An Archangel is an angel of high rank. The English word Archangel is derived from a Greek word that literally means ‘chief angel’. The word Archangel itself is usually associated with the Abrahamic religions, but beings that are very similar to Archangels are found in a number of religious traditions.
Archangels are referred to as extensions of God and are often ranked as being the second-highest spiritual beings. It is the role of these high-ranking angels to not only watch over humanity but also over other angels and the very fabric of the Universe.
The idea of the Seven Archangels is most explicitly stated in the deuterocanonical Book of Tobit when Archangel Raphael reveals himself, declaring: “I am Raphael, one of the seven angels who stand in the glorious presence of the Lord, ready to serve him.” (Tobit 12:15). The Book of Tobit, also known as the Book of Tobias or the Book of Tobi, is a 3rd or early 2nd century BC Jewish work describing how God tests the faithful, responds to prayers, and protects the covenant community (i.e., the children of God).
There are Seven Archangels in the ancient history of the Judeo-Christian Bible. The Book of Enoch also mentions Seven holy angels who watch over and take care of humans.
The four most common Archangels mentioned in various religious texts are Michael, Gabriel, Raphael, and Uriel. The remaining three vary depending on the text or church.
Pseudo-Dionysius, a Greek Christian theologian and philosopher refer to Chamuel (Camael), Jophiel, and Zadkiel as the remaining three of the Seven Archangels.
In the Ethiopian Orthodox tradition, the remaining three are Sarathiel, Ananiel, and Zadkiel.
The Eastern Orthodox and Oriental Orthodox churches mention Selaphiel, Jegudiel, and Raguel as the remaining three.
The Book of Enoch mentions Saragael, Remiel, and Raguel.
The Four Most Common Archangels in Judeo-Christianity
1. Michael – in the Hebrew language means Who is like God. Michael has been depicted from earliest Christian times as a commander, who holds in his right hand a spear/sword with which he attacks the Dragon (Lucifer/Satan) whom he tramples under his feet. He is commonly depicted as a warrior or leader who is in charge of leading God’s army into battle. The battle between the fallen angel Lucifer and the Archangel Michael is depicted in the book of revelations:
“Now war arose in heaven, Michael and his angels fighting against the dragon; and the dragon and his angels fought, but they were defeated and there was no longer any place for them in heaven. And the great dragon was thrown down, that ancient serpent, who is called the Devil and Satan, the deceiver of the whole world—he was thrown down to the earth, and his angels were thrown down with him.” (Revelation 12:7-9).
Archangel Michael is the angel who triumphs over the forces of hell and humanity’s battles with personal demons. He is also depicted carrying a scale that refers to his role as the angel that guides the souls of the deceased to the afterlife and weighs their souls. In general, he is portrayed as humanity’s defender against evil.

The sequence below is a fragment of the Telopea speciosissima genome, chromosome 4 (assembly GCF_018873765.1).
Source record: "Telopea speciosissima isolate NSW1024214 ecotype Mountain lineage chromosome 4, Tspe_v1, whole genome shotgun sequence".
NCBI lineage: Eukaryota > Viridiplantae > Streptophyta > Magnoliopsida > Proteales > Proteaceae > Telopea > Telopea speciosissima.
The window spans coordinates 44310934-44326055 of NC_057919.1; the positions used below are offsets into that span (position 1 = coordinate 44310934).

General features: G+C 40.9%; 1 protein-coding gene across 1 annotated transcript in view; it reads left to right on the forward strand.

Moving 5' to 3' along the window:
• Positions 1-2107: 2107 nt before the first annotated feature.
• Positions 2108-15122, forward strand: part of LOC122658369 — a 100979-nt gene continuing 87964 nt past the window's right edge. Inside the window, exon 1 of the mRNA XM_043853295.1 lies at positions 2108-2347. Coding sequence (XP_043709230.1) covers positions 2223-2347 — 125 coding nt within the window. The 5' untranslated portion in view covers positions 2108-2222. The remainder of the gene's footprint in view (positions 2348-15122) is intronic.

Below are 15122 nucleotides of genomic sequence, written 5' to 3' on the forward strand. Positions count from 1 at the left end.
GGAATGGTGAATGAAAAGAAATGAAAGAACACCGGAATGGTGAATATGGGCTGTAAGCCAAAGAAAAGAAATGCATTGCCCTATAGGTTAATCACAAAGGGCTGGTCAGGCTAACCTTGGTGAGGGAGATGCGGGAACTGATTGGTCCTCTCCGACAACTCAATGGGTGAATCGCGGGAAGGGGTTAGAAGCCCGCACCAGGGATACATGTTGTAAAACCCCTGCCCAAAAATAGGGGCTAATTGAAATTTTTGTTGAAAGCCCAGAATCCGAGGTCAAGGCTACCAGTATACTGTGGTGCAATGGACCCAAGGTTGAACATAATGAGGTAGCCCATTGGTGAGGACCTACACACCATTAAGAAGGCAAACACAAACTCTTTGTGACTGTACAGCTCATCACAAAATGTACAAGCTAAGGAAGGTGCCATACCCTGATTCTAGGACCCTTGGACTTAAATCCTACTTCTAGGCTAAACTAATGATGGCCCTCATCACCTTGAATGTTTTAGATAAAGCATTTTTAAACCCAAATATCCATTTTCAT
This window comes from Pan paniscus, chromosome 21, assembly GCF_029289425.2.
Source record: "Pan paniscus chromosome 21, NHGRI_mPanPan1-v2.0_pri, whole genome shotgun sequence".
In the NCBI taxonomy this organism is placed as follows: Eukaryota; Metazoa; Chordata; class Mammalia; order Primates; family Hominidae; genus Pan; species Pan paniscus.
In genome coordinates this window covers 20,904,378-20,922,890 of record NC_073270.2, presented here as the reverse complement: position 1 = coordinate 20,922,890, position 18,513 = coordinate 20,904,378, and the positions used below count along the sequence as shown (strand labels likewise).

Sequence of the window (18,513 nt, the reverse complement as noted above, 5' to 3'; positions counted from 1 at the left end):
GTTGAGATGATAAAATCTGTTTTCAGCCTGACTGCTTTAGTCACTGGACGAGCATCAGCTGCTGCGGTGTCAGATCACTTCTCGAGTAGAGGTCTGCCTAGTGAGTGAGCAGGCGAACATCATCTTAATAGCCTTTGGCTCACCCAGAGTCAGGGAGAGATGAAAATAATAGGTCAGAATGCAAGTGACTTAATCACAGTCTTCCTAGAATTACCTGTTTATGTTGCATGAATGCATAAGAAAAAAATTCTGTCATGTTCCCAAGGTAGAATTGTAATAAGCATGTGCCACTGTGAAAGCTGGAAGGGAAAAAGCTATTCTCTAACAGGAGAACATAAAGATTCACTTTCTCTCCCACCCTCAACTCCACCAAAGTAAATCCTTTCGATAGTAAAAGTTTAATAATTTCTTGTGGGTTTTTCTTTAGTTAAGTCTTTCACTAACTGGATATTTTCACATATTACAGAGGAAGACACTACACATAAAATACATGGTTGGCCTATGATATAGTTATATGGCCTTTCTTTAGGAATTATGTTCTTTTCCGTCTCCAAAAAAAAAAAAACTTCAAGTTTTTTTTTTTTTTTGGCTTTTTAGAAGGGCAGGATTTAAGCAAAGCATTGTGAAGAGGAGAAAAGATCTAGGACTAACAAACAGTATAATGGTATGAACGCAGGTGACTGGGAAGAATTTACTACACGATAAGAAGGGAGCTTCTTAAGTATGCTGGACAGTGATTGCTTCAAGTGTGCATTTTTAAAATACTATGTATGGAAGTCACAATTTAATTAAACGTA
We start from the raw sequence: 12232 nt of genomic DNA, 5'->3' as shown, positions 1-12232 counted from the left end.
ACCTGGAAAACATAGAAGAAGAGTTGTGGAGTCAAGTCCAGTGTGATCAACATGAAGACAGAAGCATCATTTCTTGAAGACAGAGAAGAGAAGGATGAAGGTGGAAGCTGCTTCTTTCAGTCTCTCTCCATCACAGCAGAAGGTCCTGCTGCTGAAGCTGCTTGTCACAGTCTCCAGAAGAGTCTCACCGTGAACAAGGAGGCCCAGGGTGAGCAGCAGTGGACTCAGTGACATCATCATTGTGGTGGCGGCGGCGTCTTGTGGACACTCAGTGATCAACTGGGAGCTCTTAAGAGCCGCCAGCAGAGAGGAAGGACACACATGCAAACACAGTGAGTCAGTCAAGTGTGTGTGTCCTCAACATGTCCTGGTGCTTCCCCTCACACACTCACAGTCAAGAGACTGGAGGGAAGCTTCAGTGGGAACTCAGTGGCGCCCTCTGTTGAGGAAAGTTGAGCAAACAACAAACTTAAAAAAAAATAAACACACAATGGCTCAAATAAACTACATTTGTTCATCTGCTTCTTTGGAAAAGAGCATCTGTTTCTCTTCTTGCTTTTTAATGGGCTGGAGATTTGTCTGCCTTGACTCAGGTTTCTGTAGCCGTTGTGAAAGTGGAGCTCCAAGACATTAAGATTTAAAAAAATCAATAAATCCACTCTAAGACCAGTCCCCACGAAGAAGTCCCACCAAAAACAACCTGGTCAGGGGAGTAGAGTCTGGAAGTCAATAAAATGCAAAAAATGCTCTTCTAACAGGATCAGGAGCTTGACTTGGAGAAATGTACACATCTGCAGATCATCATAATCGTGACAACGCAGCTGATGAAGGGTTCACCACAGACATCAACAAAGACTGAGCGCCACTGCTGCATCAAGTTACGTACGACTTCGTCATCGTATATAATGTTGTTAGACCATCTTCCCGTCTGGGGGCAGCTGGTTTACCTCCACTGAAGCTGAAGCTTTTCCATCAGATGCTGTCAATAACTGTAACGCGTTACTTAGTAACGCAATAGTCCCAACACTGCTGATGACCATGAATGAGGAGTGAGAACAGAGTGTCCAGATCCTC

2. Gabriel – means God is my strength or Might of God. He is perhaps the most widely known of all the Archangels and is the holy messenger of God. He is mentioned in the Bible as the angel that appeared to Prophet Daniel in order to help him interpret the message contained in his vision about the coming of Yeshua Hamasciach (Jesus Christ the Messiah). He appears again to Zachariah to inform him of the coming birth of John the Baptist. Finally, and perhaps most famously, Gabriel appears to the Virgin Mary to tell her about the Lord’s plan for the birth of Yeshua the Messiah.
Enoch mentions Gabriel as the angel given the task of destroying the Nephilim (children of the fallen angels) during the time of Noah.
Angels, in general, are gender-neutral however Archangel Gabriel is sometimes described as a man having feminine characteristics which sometimes makes it hard to tell his gender. He is often depicted carrying a spear or a scroll. The Prophet Daniel described his encounter with Archangel Gabriel as terrifying.
3. Raphael – means It is God who heals or God Heals. He is considered the Archangel of Healing and the patron saint of those on Earth who heal the sick (i.e doctors, nurses, and healthcare workers). Raphael is mentioned in the book of Tobit as the angel that healed Tobit of his blindness.
Enoch describes Raphael as the Angel set over all the disease and wounds of men. Enoch also mentions him as the angel given the task of binding and imprisoning the fallen angels during the time of Noah.
God is often referred to in Christianity as Jehovah Rapha (God our healer).
4. Uriel – means God is my light or Light of God. He is often depicted holding a sword in his right hand, and a flame in his left. He is also known as a master of knowledge and the Archangel of wisdom and is depicted carrying a large book. In the Anglican tradition, he is regarded as the keeper of beauty and light.
Enoch mentions Uriel as one of the holy angels, who watches over the world and over Tartarus. In Greek mythology, Tartarus is the deep abyss that is used as a dungeon of torment and suffering for the wicked and as a prison for the Titans. Tartarus is the place where, according to Plato, souls are judged after death and where the wicked receive divine punishment.
Great reseach and writeup as usual.
This is a great write up. I did a research on this topic, a few years back.
Great. Looking forward to a part 2